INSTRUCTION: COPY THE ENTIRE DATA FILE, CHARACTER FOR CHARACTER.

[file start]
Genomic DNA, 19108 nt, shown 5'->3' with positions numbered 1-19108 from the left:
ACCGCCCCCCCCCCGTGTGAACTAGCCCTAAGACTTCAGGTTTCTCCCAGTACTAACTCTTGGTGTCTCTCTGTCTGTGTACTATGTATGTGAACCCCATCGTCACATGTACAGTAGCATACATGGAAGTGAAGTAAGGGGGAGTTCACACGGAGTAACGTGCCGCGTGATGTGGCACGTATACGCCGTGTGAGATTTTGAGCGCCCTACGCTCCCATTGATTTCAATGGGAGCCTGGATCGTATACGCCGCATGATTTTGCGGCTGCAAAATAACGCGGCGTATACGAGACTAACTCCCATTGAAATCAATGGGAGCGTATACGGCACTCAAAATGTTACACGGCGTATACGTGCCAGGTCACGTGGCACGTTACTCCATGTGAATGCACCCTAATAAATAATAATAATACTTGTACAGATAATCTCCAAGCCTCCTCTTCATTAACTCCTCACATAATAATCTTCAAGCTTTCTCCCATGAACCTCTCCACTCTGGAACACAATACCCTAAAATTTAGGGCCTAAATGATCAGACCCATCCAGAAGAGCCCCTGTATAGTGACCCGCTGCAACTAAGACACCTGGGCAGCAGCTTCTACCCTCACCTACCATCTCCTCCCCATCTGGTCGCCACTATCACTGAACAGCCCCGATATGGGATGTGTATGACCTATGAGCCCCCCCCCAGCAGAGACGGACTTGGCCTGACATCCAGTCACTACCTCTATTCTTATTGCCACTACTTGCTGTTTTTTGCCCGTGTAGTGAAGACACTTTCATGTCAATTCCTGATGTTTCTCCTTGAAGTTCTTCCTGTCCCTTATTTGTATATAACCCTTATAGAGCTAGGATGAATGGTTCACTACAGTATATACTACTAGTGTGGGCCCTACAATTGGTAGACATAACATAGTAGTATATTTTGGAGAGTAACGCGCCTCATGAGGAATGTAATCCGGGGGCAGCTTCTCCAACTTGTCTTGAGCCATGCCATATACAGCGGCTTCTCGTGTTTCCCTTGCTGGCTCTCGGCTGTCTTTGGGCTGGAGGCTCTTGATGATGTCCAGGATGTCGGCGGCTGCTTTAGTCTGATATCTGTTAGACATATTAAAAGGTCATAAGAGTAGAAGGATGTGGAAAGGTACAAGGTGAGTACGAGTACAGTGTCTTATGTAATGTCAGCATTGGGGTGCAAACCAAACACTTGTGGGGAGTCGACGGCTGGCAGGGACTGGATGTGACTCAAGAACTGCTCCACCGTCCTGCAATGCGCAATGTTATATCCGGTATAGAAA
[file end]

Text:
Genomic DNA, 19108 nt, shown 5'->3' with positions numbered 1-19108 from the left:
ACCGCCCCCCCCCCGTGTGAACTAGCCCTAAGACTTCAGGTTTCTCCCAGTACTAACTCTTGGTGTCTCTCTGTCTGTGTACTATGTATGTGAACCCCATCGTCACATGTACAGTAGCATACATGGAAGTGAAGTAAGGGGGAGTTCACACGGAGTAACGTGCCGCGTGATGTGGCACGTATACGCCGTGTGAGATTTTGAGCGCCCTACGCTCCCATTGATTTCAATGGGAGCCTGGATCGTATACGCCGCATGATTTTGCGGCTGCAAAATAACGCGGCGTATACGAGACTAACTCCCATTGAAATCAATGGGAGCGTATACGGCACTCAAAATGTTACACGGCGTATACGTGCCAGGTCACGTGGCACGTTACTCCATGTGAATGCACCCTAATAAATAATAATAATACTTGTACAGATAATCTCCAAGCCTCCTCTTCATTAACTCCTCACATAATAATCTTCAAGCTTTCTCCCATGAACCTCTCCACTCTGGAACACAATACCCTAAAATTTAGGGCCTAAATGATCAGACCCATCCAGAAGAGCCCCTGTATAGTGACCCGCTGCAACTAAGACACCTGGGCAGCAGCTTCTACCCTCACCTACCATCTCCTCCCCATCTGGTCGCCACTATCACTGAACAGCCCCGATATGGGATGTGTATGACCTATGAGCCCCCCCCCAGCAGAGACGGACTTGGCCTGACATCCAGTCACTACCTCTATTCTTATTGCCACTACTTGCTGTTTTTTGCCCGTGTAGTGAAGACACTTTCATGTCAATTCCTGATGTTTCTCCTTGAAGTTCTTCCTGTCCCTTATTTGTATATAACCCTTATAGAGCTAGGATGAATGGTTCACTACAGTATATACTACTAGTGTGGGCCCTACAATTGGTAGACATAACATAGTAGTATATTTTGGAGAGTAACGCGCCTCATGAGGAATGTAATCCGGGGGCAGCTTCTCCAACTTGTCTTGAGCCATGCCATATACAGCGGCTTCTCGTGTTTCCCTTGCTGGCTCTCGGCTGTCTTTGGGCTGGAGGCTCTTGATGATGTCCAGGATGTCGGCGGCTGCTTTAGTCTGATATCTGTTAGACATATTAAAAGGTCATAAGAGTAGAAGGATGTGGAAAGGTACAAGGTGAGTACGAGTACAGTGTCTTATGTAATGTCAGCATTGGGGTGCAAACCAAACACTTGTGGGGAGTCGACGGCTGGCAGGGACTGGATGTGACTCAAGAACTGCTCCACCGTCCTGCAATGCGCAATGTTATATCCGGTATAGAAA